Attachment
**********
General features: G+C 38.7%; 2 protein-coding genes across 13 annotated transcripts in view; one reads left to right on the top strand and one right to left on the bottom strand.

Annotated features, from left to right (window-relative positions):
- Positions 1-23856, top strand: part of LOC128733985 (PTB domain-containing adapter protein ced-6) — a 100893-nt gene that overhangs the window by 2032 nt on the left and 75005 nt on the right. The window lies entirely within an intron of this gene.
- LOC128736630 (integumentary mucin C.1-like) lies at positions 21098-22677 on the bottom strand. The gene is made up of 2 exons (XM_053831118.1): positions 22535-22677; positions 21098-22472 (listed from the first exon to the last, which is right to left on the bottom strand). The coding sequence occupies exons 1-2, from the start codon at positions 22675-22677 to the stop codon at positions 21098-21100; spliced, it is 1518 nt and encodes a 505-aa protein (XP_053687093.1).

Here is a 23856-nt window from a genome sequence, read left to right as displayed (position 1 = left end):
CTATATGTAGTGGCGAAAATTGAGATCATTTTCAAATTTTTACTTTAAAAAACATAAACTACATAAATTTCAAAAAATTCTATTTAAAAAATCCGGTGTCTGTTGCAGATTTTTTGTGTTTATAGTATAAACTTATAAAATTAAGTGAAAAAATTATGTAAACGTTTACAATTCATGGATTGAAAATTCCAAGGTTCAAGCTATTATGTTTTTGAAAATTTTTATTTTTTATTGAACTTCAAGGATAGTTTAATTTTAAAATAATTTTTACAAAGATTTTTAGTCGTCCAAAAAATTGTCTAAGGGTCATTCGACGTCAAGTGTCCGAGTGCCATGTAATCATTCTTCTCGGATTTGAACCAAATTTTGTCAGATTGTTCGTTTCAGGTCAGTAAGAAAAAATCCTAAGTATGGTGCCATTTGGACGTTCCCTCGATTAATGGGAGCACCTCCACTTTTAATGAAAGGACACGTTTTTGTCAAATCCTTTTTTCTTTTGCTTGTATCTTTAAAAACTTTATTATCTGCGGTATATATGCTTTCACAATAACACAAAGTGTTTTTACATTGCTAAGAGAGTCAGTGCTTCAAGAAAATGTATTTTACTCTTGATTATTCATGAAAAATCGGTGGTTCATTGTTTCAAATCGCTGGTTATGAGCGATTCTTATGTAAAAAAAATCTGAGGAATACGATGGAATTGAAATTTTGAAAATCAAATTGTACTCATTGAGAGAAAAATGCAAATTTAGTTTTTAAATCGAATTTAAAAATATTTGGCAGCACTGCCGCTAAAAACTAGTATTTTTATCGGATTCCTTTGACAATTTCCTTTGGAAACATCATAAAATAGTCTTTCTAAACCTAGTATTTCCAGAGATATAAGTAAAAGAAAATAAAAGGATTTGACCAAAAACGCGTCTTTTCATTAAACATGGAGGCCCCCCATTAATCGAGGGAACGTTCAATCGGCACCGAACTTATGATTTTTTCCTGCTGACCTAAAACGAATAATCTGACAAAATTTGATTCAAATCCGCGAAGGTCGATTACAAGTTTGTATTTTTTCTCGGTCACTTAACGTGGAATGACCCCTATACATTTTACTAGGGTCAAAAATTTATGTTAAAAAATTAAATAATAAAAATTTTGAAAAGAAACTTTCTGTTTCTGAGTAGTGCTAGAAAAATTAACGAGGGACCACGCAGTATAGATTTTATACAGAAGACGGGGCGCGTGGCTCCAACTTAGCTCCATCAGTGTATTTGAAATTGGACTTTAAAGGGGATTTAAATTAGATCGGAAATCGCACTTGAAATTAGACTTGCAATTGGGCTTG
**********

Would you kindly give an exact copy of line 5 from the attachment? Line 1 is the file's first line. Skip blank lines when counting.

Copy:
Here is a 23856-nt window from a genome sequence, read left to right as displayed (position 1 = left end):